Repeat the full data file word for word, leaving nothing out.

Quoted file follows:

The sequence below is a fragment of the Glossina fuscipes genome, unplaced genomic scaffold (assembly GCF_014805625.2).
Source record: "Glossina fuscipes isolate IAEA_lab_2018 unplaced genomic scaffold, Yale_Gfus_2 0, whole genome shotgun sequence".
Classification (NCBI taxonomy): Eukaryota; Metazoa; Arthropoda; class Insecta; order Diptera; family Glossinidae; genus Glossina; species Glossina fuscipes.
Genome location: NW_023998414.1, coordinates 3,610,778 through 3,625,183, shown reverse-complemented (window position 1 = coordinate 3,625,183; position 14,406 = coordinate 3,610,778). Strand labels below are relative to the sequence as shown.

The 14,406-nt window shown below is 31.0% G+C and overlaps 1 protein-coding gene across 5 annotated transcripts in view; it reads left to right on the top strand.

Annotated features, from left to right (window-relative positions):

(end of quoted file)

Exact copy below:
The sequence below is a fragment of the Glossina fuscipes genome, unplaced genomic scaffold (assembly GCF_014805625.2).
Source record: "Glossina fuscipes isolate IAEA_lab_2018 unplaced genomic scaffold, Yale_Gfus_2 0, whole genome shotgun sequence".
Classification (NCBI taxonomy): Eukaryota; Metazoa; Arthropoda; class Insecta; order Diptera; family Glossinidae; genus Glossina; species Glossina fuscipes.
Genome location: NW_023998414.1, coordinates 3,610,778 through 3,625,183, shown reverse-complemented (window position 1 = coordinate 3,625,183; position 14,406 = coordinate 3,610,778). Strand labels below are relative to the sequence as shown.

The 14,406-nt window shown below is 31.0% G+C and overlaps 1 protein-coding gene across 5 annotated transcripts in view; it reads left to right on the top strand.

Annotated features, from left to right (window-relative positions):